Compared to other types of insurance, private medical insurance can seem a bit tricky. To help you better understand all the jargon which might be used, we have compiled a list below.
An injury or illness that has a cure due to the medical treatment available.
The day your policy will expire and is therefore up for renewal.
An injury or illness which requires ongoing treatment indefinitely or has no cure. In some cases, your health insurer may get your condition stabilised but not manage it on a continuous basis.
Filed by the policy holder to the insurer for compensation to cover the medical expenses as set out in the insurance policy cover.
An agreement whereby the policy holder agrees to pay a pre-specified percentage of the total claim, in return for cheaper insurance premiums.
Medical equipment used to diagnose conditions by taking detailed internal body images.
A patient admitted into a medical centre or hospital that is not required to stay the night.
Multiple tests done for diagnostic purposes using medical equipment such as MRI scans, X-rays, CT scans and blood tests
Sometimes voluntary, but there is usually a minimum amount, an excess is the amount of money you would be willing to put towards a claim. By selecting a higher excess, you could get cheaper premiums.
Things which are not part of the health insurance policy are known as exclusions. Hence it is of paramount importance that you read the terms and conditions of your health insurance policy.
GP – General Practitioner
Often a patient’s first point of contact for non emergency issues, a GP is a doctor that is licensed with the General Medical Council.
A patient required to stay for at least a night for a treatment.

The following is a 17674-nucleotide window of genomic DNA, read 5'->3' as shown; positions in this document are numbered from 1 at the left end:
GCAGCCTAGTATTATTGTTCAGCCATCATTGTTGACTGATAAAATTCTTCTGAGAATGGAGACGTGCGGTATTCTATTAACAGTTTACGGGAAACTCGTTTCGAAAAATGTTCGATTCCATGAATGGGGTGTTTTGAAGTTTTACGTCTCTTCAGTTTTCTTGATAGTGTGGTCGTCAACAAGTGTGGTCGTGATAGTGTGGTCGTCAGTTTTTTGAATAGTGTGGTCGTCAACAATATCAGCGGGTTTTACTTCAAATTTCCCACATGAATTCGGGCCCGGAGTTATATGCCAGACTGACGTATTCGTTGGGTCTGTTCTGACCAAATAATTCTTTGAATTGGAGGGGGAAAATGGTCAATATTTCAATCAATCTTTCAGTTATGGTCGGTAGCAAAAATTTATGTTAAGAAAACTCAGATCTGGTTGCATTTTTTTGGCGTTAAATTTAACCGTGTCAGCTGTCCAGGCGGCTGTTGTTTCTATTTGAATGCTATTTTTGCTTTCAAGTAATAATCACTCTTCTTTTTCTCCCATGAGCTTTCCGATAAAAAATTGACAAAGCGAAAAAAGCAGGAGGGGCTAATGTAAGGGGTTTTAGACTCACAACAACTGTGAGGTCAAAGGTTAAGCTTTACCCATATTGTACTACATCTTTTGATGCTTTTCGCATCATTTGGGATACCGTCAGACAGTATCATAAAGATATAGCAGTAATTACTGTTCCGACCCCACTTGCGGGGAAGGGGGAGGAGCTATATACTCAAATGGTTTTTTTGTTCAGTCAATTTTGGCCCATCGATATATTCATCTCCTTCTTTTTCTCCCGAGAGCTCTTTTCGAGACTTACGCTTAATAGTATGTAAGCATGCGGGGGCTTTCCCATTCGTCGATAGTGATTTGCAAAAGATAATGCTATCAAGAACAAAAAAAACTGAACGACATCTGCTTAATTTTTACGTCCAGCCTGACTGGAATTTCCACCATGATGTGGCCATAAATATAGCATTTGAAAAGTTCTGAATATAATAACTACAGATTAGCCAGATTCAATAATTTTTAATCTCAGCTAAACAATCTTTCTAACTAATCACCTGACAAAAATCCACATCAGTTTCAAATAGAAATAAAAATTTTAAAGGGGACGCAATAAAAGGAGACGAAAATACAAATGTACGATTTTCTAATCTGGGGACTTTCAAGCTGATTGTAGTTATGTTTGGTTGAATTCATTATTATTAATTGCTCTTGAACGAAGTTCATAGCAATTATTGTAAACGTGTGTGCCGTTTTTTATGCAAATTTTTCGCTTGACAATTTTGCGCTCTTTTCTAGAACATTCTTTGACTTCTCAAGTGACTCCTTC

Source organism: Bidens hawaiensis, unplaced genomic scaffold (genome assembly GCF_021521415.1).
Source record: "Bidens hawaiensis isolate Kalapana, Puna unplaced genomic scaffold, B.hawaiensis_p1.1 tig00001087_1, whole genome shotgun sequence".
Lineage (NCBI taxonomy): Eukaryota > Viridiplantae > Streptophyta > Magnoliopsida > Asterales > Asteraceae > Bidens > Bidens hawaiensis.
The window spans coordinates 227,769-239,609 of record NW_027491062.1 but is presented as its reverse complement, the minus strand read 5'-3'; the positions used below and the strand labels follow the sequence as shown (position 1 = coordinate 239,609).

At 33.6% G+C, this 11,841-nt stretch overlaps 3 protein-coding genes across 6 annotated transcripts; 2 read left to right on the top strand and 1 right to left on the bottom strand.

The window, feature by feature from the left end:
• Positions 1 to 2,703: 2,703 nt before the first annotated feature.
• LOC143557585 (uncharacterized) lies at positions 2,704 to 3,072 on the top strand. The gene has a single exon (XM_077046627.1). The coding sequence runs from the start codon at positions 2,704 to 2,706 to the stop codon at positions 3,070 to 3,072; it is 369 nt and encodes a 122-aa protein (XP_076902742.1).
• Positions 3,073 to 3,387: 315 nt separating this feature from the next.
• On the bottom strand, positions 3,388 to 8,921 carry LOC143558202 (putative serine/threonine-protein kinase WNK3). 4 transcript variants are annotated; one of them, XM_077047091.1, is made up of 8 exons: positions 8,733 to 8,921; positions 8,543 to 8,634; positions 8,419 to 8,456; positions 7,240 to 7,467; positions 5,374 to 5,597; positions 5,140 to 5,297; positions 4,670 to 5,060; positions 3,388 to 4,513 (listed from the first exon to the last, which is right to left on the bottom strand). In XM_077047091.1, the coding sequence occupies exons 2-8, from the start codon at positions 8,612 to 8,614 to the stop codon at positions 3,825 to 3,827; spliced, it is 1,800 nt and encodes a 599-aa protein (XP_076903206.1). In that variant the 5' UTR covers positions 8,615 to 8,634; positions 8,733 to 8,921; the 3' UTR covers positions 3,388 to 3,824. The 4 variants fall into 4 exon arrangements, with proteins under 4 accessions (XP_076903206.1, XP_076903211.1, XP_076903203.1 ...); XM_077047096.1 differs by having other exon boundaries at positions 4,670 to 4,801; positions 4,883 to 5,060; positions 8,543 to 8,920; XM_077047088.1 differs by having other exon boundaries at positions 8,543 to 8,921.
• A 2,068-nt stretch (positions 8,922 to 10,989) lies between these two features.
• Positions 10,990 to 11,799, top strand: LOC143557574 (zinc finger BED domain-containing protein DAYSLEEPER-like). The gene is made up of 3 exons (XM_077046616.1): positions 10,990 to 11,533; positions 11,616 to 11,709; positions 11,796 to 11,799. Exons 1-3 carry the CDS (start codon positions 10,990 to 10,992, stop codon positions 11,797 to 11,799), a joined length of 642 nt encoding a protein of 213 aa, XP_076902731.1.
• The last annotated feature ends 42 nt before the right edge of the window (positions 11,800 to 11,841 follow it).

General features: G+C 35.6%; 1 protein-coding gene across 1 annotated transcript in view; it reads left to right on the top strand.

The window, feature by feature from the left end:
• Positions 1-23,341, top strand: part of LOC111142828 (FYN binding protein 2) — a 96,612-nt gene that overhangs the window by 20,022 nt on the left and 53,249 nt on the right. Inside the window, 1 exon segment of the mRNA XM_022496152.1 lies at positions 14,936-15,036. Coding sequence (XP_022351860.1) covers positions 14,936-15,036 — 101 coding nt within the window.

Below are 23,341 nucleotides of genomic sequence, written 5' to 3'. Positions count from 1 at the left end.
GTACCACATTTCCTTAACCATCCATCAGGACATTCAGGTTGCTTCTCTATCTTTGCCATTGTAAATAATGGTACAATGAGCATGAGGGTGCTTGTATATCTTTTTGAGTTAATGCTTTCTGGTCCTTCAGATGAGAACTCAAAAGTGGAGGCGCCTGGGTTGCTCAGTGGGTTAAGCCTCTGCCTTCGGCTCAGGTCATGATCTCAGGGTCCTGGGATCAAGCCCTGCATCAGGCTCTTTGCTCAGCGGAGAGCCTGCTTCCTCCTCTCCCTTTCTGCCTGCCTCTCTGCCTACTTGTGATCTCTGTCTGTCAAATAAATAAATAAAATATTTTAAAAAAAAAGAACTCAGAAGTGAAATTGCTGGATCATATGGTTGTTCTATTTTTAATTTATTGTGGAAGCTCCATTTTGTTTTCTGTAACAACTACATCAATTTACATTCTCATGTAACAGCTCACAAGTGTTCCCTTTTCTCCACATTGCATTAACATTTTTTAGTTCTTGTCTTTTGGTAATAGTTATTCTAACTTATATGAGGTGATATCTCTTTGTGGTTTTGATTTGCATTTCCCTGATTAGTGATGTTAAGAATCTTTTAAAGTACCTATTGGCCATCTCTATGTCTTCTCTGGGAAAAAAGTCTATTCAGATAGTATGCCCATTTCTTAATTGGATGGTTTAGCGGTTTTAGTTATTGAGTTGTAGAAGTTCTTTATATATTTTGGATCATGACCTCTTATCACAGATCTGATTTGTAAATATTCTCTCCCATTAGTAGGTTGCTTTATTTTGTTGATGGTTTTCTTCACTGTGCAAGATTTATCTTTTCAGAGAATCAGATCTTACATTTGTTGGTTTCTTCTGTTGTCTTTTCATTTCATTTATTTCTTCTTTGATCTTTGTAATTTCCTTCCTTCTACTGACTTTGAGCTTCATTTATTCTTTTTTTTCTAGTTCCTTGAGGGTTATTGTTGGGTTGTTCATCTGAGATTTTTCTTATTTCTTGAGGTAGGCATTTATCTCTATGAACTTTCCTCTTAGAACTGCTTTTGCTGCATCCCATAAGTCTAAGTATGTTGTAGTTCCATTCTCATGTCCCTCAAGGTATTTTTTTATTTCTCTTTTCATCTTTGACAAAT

A type of insurance policy which doesn’t require medical disclosure, however pre-existing conditions over the last 5 years are excluded. You can get cover for these conditions again if you don’t have symptoms, medication, treatment and advice in the first 2 years of the policy.
Using magnets and radio frequency waves, the MRI scan obtains cross sectional imagery of the body.
Patients that are not classified as in-patient or day-patient are out-patients. They usually come in for diagnosis or treatment but not surgery.
A covenant between the policy holder and the insurer detailing all the specifics of the agreement.
Any illness, injuries or diseases that you have previously got or received treatment on.
The amount of money charged by the insurer to provide you the level of private health cover you have agreed on.
Used by some to reduce their premiums, the policy holder agrees to NHS treatment if its available within six weeks of them requiring, else they will be treated privately on the private medical cover.
Change in the insurer but the underwriting remain as per the original agreement. You would be able to stay covered for medical conditions that appeared since taking out the original insurance policy.
Any surgery or medical services required to reduce or cure an injury, illness or disease.